Nicola da Urbino, a dinner service for a duchess

A conversation between Dr. Lauren Kilroy-Ewbank and Dr. Beth Harris in front of Nicola da Urbino, armorial plate (tondino), The Story of King Midas, c. 1520–25, tin-glazed earthenware, 27.5 cm in diameter (The Metropolitan Museum of Art)


Additional resources

See this plate at the Metropolitan Museum of Art

Learn more about the expanding the renaissance initiative

Read more about Isabella d’Este on Smarthistory

Jessie McNab, “Maiolica in the Renaissance,” in Heilbrunn Timeline of Art History (New York: The Metropolitan Museum of Art, October 2002)

See more Italian Renaissance ceramics in the National Gallery of Art

Jörg Rasmussen, The Robert Lehman Collection. Vol. 10, Italian Majolica (Metropolitan Museum of Art, 1989).

W. David Kingery, “Painterly Maiolica of the Italian Renaissance.” Technology and Culture 34, no. 1 (1993): 28–48.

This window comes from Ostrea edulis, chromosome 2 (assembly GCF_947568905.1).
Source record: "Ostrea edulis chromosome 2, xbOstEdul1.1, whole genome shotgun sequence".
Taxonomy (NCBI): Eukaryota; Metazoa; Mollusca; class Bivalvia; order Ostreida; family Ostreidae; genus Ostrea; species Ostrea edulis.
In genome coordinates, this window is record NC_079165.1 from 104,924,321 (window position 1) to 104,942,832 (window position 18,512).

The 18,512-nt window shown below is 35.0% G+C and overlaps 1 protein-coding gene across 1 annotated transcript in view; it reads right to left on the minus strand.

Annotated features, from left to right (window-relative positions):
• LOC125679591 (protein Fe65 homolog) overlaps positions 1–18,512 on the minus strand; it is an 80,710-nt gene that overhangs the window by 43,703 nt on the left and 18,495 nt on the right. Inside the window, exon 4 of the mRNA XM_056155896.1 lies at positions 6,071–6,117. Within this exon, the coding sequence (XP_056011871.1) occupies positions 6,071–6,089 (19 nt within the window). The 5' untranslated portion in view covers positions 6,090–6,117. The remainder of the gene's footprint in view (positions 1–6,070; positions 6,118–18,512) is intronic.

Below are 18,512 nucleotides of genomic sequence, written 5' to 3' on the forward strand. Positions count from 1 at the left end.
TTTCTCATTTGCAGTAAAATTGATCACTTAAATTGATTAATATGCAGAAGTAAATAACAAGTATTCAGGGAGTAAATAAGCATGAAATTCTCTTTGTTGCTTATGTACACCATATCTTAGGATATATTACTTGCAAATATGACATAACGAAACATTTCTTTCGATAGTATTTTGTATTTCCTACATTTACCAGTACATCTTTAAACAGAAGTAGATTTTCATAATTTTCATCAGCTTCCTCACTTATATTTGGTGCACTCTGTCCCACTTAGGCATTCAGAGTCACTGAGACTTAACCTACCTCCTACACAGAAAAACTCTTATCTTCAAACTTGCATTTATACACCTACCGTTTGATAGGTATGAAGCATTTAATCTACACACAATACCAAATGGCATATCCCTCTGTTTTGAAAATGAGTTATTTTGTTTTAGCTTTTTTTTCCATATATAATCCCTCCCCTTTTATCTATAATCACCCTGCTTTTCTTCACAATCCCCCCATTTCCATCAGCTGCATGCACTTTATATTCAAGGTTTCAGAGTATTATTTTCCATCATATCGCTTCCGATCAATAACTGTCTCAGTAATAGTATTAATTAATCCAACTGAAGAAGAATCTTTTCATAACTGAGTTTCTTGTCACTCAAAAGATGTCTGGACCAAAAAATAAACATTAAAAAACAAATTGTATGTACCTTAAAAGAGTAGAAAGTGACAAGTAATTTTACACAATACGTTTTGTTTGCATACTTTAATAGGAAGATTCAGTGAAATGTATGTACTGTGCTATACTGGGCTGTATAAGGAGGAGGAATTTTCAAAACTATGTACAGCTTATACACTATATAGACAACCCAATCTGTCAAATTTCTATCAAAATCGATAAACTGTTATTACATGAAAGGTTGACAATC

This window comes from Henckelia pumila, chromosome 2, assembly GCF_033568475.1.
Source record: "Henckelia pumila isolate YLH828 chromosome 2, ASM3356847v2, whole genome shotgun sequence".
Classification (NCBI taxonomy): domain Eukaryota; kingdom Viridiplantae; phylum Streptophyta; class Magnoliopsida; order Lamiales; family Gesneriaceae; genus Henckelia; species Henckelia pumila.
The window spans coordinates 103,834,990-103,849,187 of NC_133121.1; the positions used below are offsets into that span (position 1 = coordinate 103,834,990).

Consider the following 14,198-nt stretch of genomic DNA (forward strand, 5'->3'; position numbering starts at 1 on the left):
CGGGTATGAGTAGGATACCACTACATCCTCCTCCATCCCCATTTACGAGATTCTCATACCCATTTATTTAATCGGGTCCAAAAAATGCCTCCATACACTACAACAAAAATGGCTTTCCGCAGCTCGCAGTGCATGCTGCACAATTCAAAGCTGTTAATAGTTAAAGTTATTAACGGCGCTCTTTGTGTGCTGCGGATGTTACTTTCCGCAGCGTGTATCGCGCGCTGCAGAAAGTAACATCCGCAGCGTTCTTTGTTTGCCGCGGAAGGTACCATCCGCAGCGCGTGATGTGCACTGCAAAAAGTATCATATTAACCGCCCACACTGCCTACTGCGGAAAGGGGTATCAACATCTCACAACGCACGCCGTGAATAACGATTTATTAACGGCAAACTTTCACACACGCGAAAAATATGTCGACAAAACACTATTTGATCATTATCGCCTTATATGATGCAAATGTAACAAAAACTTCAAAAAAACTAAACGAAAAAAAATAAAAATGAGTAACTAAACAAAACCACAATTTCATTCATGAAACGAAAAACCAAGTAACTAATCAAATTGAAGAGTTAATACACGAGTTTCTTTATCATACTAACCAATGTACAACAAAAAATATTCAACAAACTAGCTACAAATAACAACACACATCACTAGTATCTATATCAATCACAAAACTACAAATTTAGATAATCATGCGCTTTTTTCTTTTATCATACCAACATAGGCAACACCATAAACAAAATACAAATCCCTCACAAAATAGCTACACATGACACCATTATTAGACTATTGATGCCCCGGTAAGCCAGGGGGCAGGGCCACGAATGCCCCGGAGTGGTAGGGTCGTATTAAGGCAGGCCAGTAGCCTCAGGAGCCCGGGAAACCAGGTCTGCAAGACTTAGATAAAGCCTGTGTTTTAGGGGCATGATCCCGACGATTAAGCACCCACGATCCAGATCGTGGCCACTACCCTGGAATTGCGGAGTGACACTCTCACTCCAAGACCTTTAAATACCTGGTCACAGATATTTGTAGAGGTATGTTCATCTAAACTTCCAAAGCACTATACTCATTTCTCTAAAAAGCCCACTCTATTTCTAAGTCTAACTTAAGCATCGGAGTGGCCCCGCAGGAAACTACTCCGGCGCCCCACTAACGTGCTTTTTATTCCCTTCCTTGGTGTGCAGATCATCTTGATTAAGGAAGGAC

Timothy Wilson, with an essay by Luke Syson, Maiolica: Italian Renaissance Ceramics in The Metropolitan Museum of Art (Metropolitan Museum of Art, 2016).

Lisa Boutin Vitela, “Virgilian Imagery and the Maiolica of the Mantuan Court,” in Virgil and Renaissance Culture, ed. Luke Houghton and Marco Sgarbi (Tempe, Arizona: Arizona Center for Medieval and Renaissance Studies, 2018), 49–62.

Lisa Boutin Vitela,“Dining in the Gonzaga Suburban Palaces: The Use and Reception of Istoriato Maiolica,” in Le Banquet de la Renaissance: Images et Usages, ed. Diane Bodart and Valérie Boudier (Pisa: Predella, 2013), 103–115.

Lisa Boutin Vitela,“Isabella d’Este and the Gender Neutrality of Renaissance Ceramics,” Women’s Studies: An inter-disciplinary journal 40, no. 1 (Jan., 2011): 23–47.